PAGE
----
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How cancer can affect your sexuality and sex life

Find information about practical issues, confidence, emotions, and changes in your body.

Effects on sexuality and sex life

Not everyone with cancer will have changes in sexual desire or how they feel about themselves sexually. You might not notice any changes at all. But you might find cancer changes your body image affecting the way you feel about yourself and sex.

Some people lose interest in sex and feel very tired. But some people say that they want to have sex more than usual. If you are in a relationship, a crisis can sometimes bring couples very close together.

As people are so different and have different sexual needs, it is impossible to say exactly how cancer will affect your sexuality and sex life. Some types of cancer and their treatment affect your ability or desire to have sex more than others. If you are in a loving relationship your concerns may be different from someone who is single.

If your feelings about your body and having sex change during your cancer treatment, it doesn't mean that it will last forever. If you are able to talk to your partner, doctor or nurses about your worries it can ease them. They may be able to suggest ways to help improve any problems you're having. 

Cancer, treatment and your sex life

Having cancer or its treatment can cause:

  • sickness or feeling sick
  • tiredness (fatigue)
  • irritability
  • sadness or depression
  • anxiety or tension
  • pain
  • bowel problems such as diarrhoea
  • bladder problems
  • mouth problems
  • breathing problems
  • skin changes or scarring
  • changes in your sex hormones

You might not feel like having sex if you have any of these side effects or feelings. Some people say they feel less attractive because of them. You might not have the energy to take as much interest in your clothes, hair, make up or grooming as you did before.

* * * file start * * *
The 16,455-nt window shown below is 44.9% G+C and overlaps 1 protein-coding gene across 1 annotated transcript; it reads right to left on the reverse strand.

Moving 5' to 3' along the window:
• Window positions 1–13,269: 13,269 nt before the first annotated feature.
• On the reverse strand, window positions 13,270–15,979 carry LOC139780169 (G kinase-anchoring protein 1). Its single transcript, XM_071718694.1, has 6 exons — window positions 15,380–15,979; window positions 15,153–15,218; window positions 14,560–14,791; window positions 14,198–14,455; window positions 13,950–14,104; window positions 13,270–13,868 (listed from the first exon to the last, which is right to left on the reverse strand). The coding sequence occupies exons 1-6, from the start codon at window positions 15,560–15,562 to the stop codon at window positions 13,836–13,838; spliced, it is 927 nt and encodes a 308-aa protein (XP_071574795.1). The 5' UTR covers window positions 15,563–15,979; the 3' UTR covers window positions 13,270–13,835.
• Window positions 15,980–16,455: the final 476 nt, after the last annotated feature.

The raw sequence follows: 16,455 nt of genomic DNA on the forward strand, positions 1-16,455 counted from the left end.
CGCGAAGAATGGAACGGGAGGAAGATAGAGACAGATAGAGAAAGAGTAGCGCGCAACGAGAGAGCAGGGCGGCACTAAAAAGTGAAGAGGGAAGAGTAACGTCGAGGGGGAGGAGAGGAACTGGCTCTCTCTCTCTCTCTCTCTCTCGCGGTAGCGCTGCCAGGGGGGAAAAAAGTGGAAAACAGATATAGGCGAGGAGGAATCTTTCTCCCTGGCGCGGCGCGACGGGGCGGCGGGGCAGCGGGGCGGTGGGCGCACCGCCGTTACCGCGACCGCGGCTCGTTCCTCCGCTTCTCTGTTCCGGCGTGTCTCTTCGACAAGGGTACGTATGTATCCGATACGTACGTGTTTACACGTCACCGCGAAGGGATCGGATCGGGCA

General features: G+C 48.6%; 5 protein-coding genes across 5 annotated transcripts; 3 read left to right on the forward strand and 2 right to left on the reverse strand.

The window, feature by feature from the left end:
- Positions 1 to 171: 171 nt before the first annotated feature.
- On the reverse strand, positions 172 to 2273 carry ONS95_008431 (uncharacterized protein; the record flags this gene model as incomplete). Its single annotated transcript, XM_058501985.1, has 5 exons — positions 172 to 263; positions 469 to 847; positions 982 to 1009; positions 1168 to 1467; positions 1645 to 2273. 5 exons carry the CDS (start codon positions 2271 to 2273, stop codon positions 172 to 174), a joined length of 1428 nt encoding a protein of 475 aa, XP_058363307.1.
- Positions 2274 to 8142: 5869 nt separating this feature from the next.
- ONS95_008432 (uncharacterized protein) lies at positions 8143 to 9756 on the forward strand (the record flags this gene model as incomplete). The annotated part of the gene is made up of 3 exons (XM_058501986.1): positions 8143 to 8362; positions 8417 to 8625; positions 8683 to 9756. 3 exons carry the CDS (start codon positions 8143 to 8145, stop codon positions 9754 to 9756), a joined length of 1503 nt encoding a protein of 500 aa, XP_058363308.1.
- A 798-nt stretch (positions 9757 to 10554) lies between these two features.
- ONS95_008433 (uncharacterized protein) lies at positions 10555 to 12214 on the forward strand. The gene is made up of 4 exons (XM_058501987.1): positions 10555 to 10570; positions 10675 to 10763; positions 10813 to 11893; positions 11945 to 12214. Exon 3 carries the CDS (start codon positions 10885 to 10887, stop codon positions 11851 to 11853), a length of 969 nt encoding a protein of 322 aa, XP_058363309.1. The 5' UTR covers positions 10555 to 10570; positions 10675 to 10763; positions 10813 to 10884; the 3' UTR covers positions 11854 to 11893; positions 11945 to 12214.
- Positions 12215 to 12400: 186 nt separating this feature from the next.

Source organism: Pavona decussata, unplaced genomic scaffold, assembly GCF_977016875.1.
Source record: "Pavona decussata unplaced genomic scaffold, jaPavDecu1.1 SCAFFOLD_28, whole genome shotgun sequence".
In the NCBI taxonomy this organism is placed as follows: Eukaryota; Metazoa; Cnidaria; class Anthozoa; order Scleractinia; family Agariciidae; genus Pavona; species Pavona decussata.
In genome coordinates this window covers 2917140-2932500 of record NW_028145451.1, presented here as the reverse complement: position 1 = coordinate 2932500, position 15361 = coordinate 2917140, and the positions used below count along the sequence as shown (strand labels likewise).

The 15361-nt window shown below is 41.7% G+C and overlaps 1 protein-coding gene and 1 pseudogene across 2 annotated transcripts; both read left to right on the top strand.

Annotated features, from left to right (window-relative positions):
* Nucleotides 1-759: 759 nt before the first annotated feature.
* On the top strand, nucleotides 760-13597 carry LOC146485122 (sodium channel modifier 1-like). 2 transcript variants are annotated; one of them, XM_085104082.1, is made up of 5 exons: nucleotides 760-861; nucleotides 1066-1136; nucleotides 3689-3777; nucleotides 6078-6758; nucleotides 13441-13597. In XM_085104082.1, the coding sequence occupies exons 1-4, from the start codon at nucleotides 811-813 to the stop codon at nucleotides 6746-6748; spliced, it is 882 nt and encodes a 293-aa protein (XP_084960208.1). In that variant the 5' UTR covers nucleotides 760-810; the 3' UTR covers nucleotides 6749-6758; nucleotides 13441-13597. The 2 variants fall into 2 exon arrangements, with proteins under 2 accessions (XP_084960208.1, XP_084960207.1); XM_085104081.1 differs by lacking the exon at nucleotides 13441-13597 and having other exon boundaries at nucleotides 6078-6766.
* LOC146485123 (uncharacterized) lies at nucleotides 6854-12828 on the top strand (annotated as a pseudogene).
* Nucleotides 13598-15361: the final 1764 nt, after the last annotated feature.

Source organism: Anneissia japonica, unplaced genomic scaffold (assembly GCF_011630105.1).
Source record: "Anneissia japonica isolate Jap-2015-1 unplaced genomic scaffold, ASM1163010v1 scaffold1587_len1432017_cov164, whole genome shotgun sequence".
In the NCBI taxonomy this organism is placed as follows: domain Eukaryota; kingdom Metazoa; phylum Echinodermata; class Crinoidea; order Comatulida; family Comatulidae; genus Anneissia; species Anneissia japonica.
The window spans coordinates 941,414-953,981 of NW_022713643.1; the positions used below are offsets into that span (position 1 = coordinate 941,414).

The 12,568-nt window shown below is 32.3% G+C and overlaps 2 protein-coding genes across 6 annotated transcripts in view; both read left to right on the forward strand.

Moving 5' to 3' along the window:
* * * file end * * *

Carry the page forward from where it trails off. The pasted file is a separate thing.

If you are the partner of someone in this situation, you might be very worried about your partner seeming so low. This is understandable. But many people feel better once their treatment is over, or their symptoms are better controlled.

Painkillers

If you have a lot of pain because of your cancer it can help to plan for any sexual activity, for example by taking painkillers 30 to 60 minutes beforehand.

Tiredness (fatigue) 

This might last for some time after your cancer treatment has finished. Many people feel stronger within a couple of months of their treatment. But some people feel washed out for as long as a year, particularly if you have intensive chemotherapy.

You might not feel like having sex if you are very tired. Simply touching can help you feel cared for and reduce any anxiety and depression you may have.

Alternatives to sex

 If you have a partner, you can focus on showing your feelings for one another in other ways by:

  • enjoying being close to each other
  • touching and stroking
  • kissing
  • massaging
  • talking
  • holding hands

Even if you do not feel like having sex, a partner might still be able to arouse you and help you enjoy sexual activity.

It is important to agree on what is acceptable to each of you. Talk to each other about your worries and fears. Do not be afraid to tell each other what you like, and don't like. Talking about sex can be difficult, but talking about feelings and what you each want can be very reassuring.